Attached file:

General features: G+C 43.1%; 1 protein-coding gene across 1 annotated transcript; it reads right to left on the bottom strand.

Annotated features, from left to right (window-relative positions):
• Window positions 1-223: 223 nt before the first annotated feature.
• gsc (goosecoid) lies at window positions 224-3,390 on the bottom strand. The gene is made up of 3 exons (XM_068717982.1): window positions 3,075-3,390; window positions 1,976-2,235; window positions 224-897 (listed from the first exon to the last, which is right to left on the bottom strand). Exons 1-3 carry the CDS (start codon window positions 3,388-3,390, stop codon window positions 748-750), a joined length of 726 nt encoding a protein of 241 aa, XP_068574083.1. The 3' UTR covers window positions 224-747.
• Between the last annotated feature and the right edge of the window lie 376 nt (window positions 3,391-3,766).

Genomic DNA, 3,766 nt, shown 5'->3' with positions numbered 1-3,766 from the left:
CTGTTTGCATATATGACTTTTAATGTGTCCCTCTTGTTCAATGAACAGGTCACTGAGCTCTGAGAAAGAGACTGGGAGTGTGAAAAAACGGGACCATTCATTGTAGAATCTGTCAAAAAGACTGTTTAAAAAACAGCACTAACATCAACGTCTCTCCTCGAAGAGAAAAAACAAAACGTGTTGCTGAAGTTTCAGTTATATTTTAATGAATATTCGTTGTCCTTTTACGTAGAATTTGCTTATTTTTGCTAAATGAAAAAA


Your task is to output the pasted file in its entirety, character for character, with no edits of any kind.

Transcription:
General features: G+C 43.1%; 1 protein-coding gene across 1 annotated transcript; it reads right to left on the bottom strand.

Annotated features, from left to right (window-relative positions):
• Window positions 1-223: 223 nt before the first annotated feature.
• gsc (goosecoid) lies at window positions 224-3,390 on the bottom strand. The gene is made up of 3 exons (XM_068717982.1): window positions 3,075-3,390; window positions 1,976-2,235; window positions 224-897 (listed from the first exon to the last, which is right to left on the bottom strand). Exons 1-3 carry the CDS (start codon window positions 3,388-3,390, stop codon window positions 748-750), a joined length of 726 nt encoding a protein of 241 aa, XP_068574083.1. The 3' UTR covers window positions 224-747.
• Between the last annotated feature and the right edge of the window lie 376 nt (window positions 3,391-3,766).

Genomic DNA, 3,766 nt, shown 5'->3' with positions numbered 1-3,766 from the left:
CTGTTTGCATATATGACTTTTAATGTGTCCCTCTTGTTCAATGAACAGGTCACTGAGCTCTGAGAAAGAGACTGGGAGTGTGAAAAAACGGGACCATTCATTGTAGAATCTGTCAAAAAGACTGTTTAAAAAACAGCACTAACATCAACGTCTCTCCTCGAAGAGAAAAAACAAAACGTGTTGCTGAAGTTTCAGTTATATTTTAATGAATATTCGTTGTCCTTTTACGTAGAATTTGCTTATTTTTGCTAAATGAAAAAA